Purusartha Siddhyupaya
Amrtacandra Suri's 'Purusartha Siddhyupaya has a unique place among the works on Acara. It has also been recognized as Pravacana Rahasya Kosa or Jina Pravacana Rahasya Kosa. 226 Sanskrit stanzas explain Ratnatraya. Five Anuvratas. Three Gunavratas, Four Siksa Vratas, Sallekhana and Samyaktva and their defects have been explained. Twelve Tapas (penance) Six Avasyakas, three Dandas, Five Samitis, Ten Dharmas, Twelve Bhavanas and Twenty two Pari sahas have been mentioned. The detailed discussion of Himsa and Ahimsa is vast and such a detailed analysis of Himsa and Ahimsa is not to be found elsewhere. He has criticized the Himsa (violence) caused due to religion. God, or guest. He has also criticized the idea of considering Sallekhana as a sucide.

Upasakadhyayana (959 A.D.)
The last three chapters of Somadevasuri's yasasti laka campu is collectively tittled Upasakadhyayana (5-8) of twelve Vows of Sravakas have been described in detail in grand manner. The author himself has named it as Upasakadhyayana, Though it is a part of Yasastilaka Campu the narration appears to be an independent work. It has been divided into 46 Kalpas. The details of the work and its comparision with other works on Sravakacara can be observed here.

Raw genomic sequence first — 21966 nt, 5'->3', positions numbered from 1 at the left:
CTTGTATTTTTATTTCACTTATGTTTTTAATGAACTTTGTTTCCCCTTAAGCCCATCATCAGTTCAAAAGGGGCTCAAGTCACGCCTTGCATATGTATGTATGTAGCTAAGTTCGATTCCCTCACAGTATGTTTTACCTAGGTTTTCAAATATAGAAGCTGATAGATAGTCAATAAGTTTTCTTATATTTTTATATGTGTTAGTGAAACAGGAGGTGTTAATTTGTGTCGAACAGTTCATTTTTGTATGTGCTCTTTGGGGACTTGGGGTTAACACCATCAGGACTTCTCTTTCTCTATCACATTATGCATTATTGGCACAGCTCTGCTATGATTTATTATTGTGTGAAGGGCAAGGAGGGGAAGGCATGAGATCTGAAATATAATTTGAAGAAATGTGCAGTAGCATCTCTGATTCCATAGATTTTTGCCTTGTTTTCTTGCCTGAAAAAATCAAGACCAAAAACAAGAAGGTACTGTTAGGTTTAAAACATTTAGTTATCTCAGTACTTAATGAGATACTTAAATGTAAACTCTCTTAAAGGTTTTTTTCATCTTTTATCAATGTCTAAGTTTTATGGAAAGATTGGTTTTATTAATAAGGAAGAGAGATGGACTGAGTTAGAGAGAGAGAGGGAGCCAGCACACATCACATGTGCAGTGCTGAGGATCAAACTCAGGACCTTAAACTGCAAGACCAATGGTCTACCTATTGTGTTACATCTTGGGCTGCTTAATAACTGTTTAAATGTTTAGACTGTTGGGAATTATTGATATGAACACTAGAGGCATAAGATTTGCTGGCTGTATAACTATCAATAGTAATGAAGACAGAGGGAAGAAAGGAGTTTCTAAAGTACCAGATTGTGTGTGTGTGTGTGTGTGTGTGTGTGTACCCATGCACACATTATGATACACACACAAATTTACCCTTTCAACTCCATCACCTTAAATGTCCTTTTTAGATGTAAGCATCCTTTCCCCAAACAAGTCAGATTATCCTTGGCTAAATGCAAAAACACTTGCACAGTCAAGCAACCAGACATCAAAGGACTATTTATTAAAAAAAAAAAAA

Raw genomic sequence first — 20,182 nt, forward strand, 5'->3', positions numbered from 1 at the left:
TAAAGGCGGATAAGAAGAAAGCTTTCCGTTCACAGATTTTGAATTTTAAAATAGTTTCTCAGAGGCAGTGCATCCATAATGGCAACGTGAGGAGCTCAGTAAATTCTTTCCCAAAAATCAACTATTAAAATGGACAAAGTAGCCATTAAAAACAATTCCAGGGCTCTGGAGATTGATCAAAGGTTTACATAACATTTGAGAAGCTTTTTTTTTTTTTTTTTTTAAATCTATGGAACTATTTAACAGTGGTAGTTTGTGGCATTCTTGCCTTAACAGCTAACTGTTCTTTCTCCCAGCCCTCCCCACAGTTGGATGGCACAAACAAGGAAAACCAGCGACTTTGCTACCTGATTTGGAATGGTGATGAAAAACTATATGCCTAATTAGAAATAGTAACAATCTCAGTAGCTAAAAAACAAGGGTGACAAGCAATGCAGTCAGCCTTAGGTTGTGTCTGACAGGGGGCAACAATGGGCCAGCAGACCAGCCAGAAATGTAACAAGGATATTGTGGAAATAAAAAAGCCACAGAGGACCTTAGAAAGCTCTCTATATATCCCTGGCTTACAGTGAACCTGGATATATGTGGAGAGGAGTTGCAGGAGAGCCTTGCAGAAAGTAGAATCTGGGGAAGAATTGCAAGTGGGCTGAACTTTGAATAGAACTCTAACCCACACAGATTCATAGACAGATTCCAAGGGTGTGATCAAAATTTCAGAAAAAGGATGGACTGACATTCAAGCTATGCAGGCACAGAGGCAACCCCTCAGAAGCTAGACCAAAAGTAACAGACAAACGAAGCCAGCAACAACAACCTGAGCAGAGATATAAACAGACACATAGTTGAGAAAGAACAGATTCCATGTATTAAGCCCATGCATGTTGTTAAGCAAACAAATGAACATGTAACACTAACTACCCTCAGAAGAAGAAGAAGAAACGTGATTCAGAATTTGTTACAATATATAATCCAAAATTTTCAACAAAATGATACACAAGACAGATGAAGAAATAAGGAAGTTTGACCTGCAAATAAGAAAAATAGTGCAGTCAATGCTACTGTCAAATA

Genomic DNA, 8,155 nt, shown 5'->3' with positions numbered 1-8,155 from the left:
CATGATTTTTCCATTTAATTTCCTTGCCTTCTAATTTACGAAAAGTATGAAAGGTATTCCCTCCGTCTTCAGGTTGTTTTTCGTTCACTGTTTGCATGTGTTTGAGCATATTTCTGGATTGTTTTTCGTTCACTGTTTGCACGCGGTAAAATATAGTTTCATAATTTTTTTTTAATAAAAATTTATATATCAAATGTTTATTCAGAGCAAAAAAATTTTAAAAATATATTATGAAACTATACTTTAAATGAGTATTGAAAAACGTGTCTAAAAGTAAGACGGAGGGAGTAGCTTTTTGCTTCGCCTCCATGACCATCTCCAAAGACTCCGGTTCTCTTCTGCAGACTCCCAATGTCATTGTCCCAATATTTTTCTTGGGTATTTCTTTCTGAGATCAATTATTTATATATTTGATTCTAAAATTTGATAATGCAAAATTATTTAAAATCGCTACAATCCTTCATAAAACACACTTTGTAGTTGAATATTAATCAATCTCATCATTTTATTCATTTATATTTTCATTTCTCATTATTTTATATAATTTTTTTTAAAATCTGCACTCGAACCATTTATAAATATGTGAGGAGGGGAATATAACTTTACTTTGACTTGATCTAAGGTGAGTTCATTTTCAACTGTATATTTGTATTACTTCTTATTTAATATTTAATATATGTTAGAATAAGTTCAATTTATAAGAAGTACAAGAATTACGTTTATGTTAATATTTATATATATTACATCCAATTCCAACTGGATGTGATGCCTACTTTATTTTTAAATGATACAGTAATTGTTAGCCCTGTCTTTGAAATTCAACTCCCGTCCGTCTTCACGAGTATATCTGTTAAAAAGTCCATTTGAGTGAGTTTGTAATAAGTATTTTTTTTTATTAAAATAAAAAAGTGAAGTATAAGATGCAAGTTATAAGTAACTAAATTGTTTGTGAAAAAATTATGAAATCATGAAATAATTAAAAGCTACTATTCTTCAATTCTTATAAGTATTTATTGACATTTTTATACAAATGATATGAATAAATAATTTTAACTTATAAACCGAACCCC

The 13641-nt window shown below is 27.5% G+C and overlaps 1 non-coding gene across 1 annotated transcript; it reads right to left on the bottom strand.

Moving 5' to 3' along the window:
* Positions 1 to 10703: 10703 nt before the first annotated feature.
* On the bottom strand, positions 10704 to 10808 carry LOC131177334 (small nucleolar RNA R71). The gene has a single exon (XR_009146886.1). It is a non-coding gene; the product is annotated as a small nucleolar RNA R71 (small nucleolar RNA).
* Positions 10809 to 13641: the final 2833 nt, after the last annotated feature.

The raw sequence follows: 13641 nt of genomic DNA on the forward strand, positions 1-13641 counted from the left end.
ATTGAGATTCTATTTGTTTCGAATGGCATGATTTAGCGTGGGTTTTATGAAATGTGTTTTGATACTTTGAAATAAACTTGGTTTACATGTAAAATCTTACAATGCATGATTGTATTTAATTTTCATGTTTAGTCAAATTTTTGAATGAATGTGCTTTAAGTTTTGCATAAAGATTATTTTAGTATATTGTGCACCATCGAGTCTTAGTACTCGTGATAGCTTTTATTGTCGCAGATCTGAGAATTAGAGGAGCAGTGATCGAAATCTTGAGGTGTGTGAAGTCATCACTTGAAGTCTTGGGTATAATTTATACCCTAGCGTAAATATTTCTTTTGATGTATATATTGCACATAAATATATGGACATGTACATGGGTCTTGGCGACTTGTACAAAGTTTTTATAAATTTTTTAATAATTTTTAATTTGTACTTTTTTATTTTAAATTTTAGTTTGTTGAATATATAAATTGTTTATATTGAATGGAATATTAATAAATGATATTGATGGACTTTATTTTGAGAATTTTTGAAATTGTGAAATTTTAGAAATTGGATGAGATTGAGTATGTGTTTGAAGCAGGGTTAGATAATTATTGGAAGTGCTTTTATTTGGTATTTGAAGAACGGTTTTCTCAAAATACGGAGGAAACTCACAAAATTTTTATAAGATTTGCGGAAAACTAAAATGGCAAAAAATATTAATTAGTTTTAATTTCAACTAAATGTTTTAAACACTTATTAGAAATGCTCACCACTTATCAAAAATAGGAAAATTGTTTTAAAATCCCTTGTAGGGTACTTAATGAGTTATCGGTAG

Contents

 

1 Sravakacara works in Sanskrit Literature 1
2 Sravakacara works in Svetambara Prakrt Literature 15
3 Sravakacara as described in Ardhamagadhi works 31
4 Sravakacara works in Kannada Literature Thiru. Shubhachandra 53
5 Sravakacara works in Tamil 60
6 Jaina Tamil Kappiyangalil Illarattar Olukham (Tamil) 72
7 Sravakacaratai pattri Digambara Prakrta Samskrta Jaina nulgalil Kanapadum Saidi (Tamil) Thiru. A. Simhachandra Jain Shastry 89
8 Digambara Muni Acara, Lecture 1 & 2 109

Sample Pages


Jaina Ethical Works

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Preface

The Department of Jainology was instituted at the University of Madras on 1983, on the occasion of the Post- Centenary Silver Jubilee Celebrations of the University with the donation of an endowment amount of Rupees Fifteen Lakhs collected from members of all the sects of Jaina Community and others by the Research Foundation for Jainology, Chennai 600 079.